I love the Citz - and I’m not alone

My Thanks for the Memories features are lovely stories to write.

These tales of old Glasgow delve into the city’s fascinating past and aim to bring its characters and communities to life.

Since we launched the regular Tuesday slot, readers have rushed to share their memories of growing up in Glasgow.

Apart from one mysterious voicemail message, from an elderly lady who told me she could give me “stories about Bridgeton that would make your hair curl and your blood run cold, hen” it’s all been positive, and full of affection and warmth.

We will soon be relaunching our visits to libraries around the city, to gather stories and photographs from local people.

These are the stories that could be lost forever, if we don’t capture them while the storytellers are still around.

In recent weeks, I’ve had the chance to focus on the city’s theatres - firstly, celebrating 150 years of the Theatre Royal, and then rejoicing in plans to redevelop the Citizens Theatre in the Gorbals.

Coming to the theatre in Glasgow was a real expedition for me, when I was a child. Living in the northerly wilds of East Kilbride, the city was a thrilling, faraway place, full of adventure and possibility, and almost no roundabouts whatsoever.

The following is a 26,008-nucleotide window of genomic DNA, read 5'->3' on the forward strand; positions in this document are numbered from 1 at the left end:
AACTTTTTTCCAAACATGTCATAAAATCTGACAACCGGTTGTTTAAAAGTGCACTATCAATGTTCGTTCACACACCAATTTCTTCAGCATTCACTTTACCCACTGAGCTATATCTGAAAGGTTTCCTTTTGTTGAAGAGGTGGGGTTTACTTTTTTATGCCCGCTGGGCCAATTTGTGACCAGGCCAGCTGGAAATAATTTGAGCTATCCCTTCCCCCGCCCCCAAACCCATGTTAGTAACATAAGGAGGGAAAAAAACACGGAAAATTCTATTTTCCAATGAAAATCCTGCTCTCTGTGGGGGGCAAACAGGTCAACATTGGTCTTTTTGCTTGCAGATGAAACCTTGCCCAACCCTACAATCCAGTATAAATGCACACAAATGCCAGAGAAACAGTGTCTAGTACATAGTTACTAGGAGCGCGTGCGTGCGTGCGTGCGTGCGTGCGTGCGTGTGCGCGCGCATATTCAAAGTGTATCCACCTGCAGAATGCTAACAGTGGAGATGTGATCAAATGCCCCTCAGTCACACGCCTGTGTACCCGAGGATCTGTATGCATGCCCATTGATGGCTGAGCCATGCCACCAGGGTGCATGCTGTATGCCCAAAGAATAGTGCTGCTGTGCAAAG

From Christmas pantomimes starring Sydney Devine - my aunt actually lied to us about where we were going, in case we point blank refused - to film outings at the GFT arranged by progressive teachers, I can still recall the excitement of a trip into town.

For a huge part of my teenage and student life, the Citizens was my spiritual home.

I loved its daring, different approach to everything; I loved its unique, brave take on the classics and its commitment to homegrown talent. And I’m not alone in my affection for this fine old institution, which is about to get a fantastic multi-million pound makeover.

Since running a piece this week, I’ve been inundated with stories from readers sharing their love of the Citz, past and present.

I also discovered many interesting facts - for example, did you know that the remnants of an old bowling alley are also housed beneath the theatre? Or that for a long time, pantomimes at the Citz always had thirteen letters in the title?

It’s been fun writing about our city’s artistic past - and a real reminder of how lucky we are in Glasgow to have such brilliant theatrical heritage.